Listening to your learners, understanding their needs, their pain points, their attitude to learning is critical for design. When the learner is at the center of any design, learning becomes an experience and well-designed experiences can be memorable, durable, and transformational. Conducting a needs analysis, creating learner personas and empathy maps is at the core of making learning engaging.
Training is a solution for upskilling, growing, and expansion in many ways. Make it interesting by crafting a curriculum which focusses on performance rather than making it information and knowledge centric.
When the focus shifts to performance and doing, the activities and design of the program shifts completely. Learners are no longer just passive listeners or users they become active participants. Once learners start participating in the process, engagement follows.
Context creates relevance and relevance engages the brain. Bring in the context by using real life scenarios. Master the art of storytelling, create engaging scenario games, share stories of success and failure. Use conversations in daily life to connect with your learners. Another strategy that works very well is correlation. Create the context in the form of a theme (e.g. adventure, journey, treasure hunt, framework) and get the brain to correlate it with what is being learnt. Use appropriate visuals and make the experience come to life. Making these connections builds a context for learning, engages the brain, and helps in retrieval later.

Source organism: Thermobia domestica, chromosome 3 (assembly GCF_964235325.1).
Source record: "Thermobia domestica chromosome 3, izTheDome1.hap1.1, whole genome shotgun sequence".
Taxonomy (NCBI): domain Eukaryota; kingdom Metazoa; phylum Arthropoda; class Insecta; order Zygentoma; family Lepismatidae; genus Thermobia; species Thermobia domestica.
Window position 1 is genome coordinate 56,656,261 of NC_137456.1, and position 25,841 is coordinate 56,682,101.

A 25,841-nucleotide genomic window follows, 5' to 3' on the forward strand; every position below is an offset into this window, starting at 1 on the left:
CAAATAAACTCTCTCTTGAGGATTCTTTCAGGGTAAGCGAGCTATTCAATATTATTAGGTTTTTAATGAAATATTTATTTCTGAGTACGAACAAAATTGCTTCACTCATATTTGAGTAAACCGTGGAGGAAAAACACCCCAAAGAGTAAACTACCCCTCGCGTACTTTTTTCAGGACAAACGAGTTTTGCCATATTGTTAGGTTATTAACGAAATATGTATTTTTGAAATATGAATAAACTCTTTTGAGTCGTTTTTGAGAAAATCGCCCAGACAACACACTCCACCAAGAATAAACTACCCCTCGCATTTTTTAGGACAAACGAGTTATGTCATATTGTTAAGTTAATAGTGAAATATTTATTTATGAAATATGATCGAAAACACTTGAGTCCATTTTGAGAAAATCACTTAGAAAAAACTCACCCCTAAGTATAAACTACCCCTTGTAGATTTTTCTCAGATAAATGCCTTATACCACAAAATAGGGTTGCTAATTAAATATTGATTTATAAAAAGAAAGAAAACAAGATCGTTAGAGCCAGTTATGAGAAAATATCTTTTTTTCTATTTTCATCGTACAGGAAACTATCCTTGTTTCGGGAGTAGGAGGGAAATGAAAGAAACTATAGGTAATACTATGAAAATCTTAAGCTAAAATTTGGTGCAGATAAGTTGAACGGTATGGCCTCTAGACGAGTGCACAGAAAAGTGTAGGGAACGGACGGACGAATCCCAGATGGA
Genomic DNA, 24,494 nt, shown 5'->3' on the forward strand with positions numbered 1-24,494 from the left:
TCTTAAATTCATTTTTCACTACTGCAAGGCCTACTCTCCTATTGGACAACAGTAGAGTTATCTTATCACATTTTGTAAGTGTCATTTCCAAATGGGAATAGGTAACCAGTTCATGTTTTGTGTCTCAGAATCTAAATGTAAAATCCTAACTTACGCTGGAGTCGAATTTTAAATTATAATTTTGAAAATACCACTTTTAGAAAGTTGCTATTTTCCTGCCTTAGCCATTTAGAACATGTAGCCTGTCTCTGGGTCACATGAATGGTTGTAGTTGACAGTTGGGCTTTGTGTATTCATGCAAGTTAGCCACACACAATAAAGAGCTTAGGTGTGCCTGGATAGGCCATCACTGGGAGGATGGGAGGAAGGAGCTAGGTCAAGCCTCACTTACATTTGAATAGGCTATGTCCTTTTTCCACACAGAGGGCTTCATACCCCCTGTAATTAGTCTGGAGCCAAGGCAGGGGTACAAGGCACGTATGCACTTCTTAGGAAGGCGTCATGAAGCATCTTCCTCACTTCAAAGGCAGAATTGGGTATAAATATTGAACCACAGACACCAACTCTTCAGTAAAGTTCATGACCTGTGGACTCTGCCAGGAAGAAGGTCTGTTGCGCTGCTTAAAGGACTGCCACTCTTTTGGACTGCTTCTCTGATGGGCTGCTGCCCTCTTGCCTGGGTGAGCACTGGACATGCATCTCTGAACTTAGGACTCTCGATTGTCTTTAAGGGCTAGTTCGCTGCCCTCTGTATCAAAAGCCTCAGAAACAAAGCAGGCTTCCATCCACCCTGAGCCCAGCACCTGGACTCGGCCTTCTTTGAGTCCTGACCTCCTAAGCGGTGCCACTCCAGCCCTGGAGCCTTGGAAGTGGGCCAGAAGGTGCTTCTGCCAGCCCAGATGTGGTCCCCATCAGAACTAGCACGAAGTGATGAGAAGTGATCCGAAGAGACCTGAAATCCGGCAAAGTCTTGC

A variety of activities can be done with peer and group learning. Leaving them unstructured may not make the impact. The deliberate design of these activities involves the learners, creates partnerships which can connect individuals and make way for deep learning and engagement. Using collaborative and cooperative learning strategies in groups for problem solving, learning partnerships, learning pods, masterminds, makes way for highly engaging learning experiences. The creativity is about using techniques that can be used in an online environment as well as in a face-to-face facilitator led intervention
The general perspective while designing learning, whether they are activities, challenges, projects or even assessments is to make things largely easy. The fact is that making things easy does not challenge the brain to learn. Deep learning or learning that sticks is a result of making mistakes, reflecting on what went wrong, making efforts to find solutions, and learning with trial and error. When challenges are hard, we start thinking and slow down, thus activating what Kahnemann calls System Two thinking. Slow thinking helps us make better connections and thus we learn better.